Previously, under the Electronic Fund Transfer Act passed in January, only financial institutions with fewer than 25 international transfers, or remittances, a year would have been exempt from the rules, which require banks to disclose associated fees, taxes and exchange rates before international transfers are made.
Remittances from family members living in the United States are a key source of income for many in the developing world, totaling more than $50 billion in 2010, the last year for which data from the World Bank is available. Until recently, consumers were often not told which exchange rate would be used for the transfer or how much the recipient would actually get.
“With these new protections, international money transfers will be more reliable,” Richard Cordray, director of CFPB, said in a statement. “Consumers will know the costs ahead of time and be able to compare prices. Transfer providers will also be held accountable for errors that occur in the process.”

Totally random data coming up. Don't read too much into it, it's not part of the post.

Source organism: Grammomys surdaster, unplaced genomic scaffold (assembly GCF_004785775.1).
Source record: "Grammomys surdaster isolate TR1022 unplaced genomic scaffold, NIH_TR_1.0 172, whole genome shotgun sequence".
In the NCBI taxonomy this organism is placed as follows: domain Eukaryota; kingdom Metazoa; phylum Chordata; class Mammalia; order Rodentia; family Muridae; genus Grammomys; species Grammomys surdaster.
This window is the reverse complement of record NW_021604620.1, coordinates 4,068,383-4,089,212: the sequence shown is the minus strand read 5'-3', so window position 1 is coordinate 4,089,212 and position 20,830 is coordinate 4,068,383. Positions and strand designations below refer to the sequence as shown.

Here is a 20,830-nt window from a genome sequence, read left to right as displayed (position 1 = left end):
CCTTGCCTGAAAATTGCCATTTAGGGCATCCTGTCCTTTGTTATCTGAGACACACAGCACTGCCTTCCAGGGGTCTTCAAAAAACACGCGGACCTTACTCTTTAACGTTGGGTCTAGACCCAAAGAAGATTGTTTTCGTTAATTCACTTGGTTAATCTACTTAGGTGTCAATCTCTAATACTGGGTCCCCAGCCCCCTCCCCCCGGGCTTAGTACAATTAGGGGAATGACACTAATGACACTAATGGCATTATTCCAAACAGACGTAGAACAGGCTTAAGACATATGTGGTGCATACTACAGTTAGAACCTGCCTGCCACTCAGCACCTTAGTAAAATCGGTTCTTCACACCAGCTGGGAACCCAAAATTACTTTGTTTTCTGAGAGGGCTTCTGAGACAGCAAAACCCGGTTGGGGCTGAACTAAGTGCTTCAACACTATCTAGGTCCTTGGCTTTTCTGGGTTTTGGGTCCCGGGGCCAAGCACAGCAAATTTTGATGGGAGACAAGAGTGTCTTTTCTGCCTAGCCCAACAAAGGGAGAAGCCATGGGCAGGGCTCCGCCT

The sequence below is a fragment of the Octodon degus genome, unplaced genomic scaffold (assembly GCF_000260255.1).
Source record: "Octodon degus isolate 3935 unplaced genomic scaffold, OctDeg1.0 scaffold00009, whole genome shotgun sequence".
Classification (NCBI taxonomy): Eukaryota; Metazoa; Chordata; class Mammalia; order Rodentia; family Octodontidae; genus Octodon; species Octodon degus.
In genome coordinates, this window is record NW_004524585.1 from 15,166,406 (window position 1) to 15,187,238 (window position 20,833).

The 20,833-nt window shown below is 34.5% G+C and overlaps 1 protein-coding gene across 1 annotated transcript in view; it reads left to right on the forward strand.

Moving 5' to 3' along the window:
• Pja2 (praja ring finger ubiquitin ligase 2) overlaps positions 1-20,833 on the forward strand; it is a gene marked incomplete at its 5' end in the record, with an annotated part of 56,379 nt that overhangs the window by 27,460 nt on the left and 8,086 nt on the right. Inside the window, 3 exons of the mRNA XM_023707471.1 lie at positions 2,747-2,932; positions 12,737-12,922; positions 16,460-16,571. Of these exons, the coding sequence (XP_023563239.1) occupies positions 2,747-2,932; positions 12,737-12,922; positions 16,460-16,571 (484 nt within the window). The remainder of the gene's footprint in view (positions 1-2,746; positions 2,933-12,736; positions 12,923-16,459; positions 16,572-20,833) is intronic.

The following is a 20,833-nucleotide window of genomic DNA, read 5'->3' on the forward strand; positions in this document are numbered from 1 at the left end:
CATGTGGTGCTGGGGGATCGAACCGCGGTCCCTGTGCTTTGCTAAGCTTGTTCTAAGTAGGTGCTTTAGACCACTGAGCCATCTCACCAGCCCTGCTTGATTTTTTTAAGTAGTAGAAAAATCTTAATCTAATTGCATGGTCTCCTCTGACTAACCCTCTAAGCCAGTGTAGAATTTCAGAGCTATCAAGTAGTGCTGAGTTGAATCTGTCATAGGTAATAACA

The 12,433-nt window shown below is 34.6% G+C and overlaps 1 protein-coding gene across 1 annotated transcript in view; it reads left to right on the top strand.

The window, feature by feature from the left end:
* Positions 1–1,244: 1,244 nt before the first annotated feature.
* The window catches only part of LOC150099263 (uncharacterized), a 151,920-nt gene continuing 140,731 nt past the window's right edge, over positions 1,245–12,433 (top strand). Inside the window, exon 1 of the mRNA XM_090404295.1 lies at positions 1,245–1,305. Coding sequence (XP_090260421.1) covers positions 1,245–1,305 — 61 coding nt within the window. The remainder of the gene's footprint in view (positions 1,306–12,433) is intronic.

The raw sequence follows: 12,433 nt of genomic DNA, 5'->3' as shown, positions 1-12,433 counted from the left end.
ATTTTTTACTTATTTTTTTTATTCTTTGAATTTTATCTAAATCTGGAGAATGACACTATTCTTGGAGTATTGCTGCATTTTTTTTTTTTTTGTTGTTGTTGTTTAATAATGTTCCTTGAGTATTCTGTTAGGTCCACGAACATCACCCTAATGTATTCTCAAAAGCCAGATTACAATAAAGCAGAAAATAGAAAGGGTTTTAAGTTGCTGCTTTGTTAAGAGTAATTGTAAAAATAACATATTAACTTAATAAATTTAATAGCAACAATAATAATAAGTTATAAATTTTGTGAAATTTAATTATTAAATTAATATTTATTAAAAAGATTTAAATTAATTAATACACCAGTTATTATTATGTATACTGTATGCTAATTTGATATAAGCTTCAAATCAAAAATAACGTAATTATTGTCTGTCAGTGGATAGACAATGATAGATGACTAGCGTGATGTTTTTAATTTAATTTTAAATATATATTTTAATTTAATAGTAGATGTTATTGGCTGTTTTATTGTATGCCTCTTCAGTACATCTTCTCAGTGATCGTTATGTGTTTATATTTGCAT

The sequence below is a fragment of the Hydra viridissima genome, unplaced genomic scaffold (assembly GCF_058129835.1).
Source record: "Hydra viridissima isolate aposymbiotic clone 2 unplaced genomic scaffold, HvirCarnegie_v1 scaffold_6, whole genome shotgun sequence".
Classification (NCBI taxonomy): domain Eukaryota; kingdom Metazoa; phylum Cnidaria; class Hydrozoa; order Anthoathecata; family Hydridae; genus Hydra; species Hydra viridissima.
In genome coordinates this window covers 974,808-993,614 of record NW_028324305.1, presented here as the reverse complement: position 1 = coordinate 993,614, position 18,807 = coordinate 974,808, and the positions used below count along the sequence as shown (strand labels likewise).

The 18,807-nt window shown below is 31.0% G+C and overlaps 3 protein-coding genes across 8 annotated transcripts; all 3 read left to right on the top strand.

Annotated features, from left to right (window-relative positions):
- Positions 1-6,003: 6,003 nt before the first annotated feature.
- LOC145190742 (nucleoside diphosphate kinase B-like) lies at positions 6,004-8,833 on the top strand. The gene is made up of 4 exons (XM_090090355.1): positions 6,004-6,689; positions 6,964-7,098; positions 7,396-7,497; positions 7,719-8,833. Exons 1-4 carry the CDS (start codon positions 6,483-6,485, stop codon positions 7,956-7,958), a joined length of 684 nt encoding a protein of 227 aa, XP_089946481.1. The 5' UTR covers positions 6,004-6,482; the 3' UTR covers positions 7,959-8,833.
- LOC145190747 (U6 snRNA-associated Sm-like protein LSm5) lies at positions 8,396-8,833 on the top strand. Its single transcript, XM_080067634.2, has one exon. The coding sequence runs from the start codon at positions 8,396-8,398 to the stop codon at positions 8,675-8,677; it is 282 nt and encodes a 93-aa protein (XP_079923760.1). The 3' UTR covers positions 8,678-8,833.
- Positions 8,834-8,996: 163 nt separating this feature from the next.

The measures, which go into effect in February, also require banks to tell customers exactly how much money will be deposited into the receiving account.
Critics had argued that banks and credit unions would face high costs to become compliant with the new regulations, and that many smaller banks would be forced to stop offering foreign transfers altogether.
“We’re not just talking calculating federal taxes, we’re also talking local taxes — and there’s no database for that,” said Cary Whaley, vice president of payments and tech policy for the Independent Community Bankers of America. “The industry is really going to have to figure things out by February.”
Lynette Smith, president and chief executive of Washington Gas Light Federal Credit Union in Springfield said she was planning to cancel the credit union’s international transfers program before the latest round of exemptions. The credit union currently facilitates an average of three foreign transfers a month, or about 36 a year.
“We’re OK for now, but this is going to be catastrophic for the industry,” Smith said. “What if our credit union grows and we start doing more than 100 [remittances] a year? I just know that it’s something that I can’t afford.”